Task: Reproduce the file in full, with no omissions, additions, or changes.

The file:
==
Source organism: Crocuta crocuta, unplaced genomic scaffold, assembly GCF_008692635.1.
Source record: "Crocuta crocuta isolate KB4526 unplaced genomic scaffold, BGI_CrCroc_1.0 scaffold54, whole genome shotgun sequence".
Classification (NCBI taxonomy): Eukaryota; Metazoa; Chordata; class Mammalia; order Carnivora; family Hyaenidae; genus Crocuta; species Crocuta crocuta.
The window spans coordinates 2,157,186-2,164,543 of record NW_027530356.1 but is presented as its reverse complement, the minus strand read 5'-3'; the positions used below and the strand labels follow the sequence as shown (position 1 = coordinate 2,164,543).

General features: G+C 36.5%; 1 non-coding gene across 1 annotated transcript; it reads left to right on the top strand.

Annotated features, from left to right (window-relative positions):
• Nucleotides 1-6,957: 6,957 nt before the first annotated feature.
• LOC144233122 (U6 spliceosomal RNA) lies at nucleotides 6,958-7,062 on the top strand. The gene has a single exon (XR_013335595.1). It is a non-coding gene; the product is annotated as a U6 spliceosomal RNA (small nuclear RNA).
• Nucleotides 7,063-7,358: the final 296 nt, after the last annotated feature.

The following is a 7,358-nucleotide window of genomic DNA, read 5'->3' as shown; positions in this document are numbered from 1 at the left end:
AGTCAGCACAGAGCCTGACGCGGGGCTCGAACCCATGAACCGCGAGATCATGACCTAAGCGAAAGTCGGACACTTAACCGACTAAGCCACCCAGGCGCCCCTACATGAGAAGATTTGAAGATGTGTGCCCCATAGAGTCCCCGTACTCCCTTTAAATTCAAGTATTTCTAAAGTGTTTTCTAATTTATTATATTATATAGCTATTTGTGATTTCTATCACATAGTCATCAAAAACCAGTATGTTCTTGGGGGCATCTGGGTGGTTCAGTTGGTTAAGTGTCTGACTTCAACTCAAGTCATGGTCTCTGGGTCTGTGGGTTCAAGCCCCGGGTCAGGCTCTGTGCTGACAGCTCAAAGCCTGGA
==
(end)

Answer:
Source organism: Crocuta crocuta, unplaced genomic scaffold, assembly GCF_008692635.1.
Source record: "Crocuta crocuta isolate KB4526 unplaced genomic scaffold, BGI_CrCroc_1.0 scaffold54, whole genome shotgun sequence".
Classification (NCBI taxonomy): Eukaryota; Metazoa; Chordata; class Mammalia; order Carnivora; family Hyaenidae; genus Crocuta; species Crocuta crocuta.
The window spans coordinates 2,157,186-2,164,543 of record NW_027530356.1 but is presented as its reverse complement, the minus strand read 5'-3'; the positions used below and the strand labels follow the sequence as shown (position 1 = coordinate 2,164,543).

General features: G+C 36.5%; 1 non-coding gene across 1 annotated transcript; it reads left to right on the top strand.

Annotated features, from left to right (window-relative positions):
• Nucleotides 1-6,957: 6,957 nt before the first annotated feature.
• LOC144233122 (U6 spliceosomal RNA) lies at nucleotides 6,958-7,062 on the top strand. The gene has a single exon (XR_013335595.1). It is a non-coding gene; the product is annotated as a U6 spliceosomal RNA (small nuclear RNA).
• Nucleotides 7,063-7,358: the final 296 nt, after the last annotated feature.

The following is a 7,358-nucleotide window of genomic DNA, read 5'->3' as shown; positions in this document are numbered from 1 at the left end:
AGTCAGCACAGAGCCTGACGCGGGGCTCGAACCCATGAACCGCGAGATCATGACCTAAGCGAAAGTCGGACACTTAACCGACTAAGCCACCCAGGCGCCCCTACATGAGAAGATTTGAAGATGTGTGCCCCATAGAGTCCCCGTACTCCCTTTAAATTCAAGTATTTCTAAAGTGTTTTCTAATTTATTATATTATATAGCTATTTGTGATTTCTATCACATAGTCATCAAAAACCAGTATGTTCTTGGGGGCATCTGGGTGGTTCAGTTGGTTAAGTGTCTGACTTCAACTCAAGTCATGGTCTCTGGGTCTGTGGGTTCAAGCCCCGGGTCAGGCTCTGTGCTGACAGCTCAAAGCCTGGA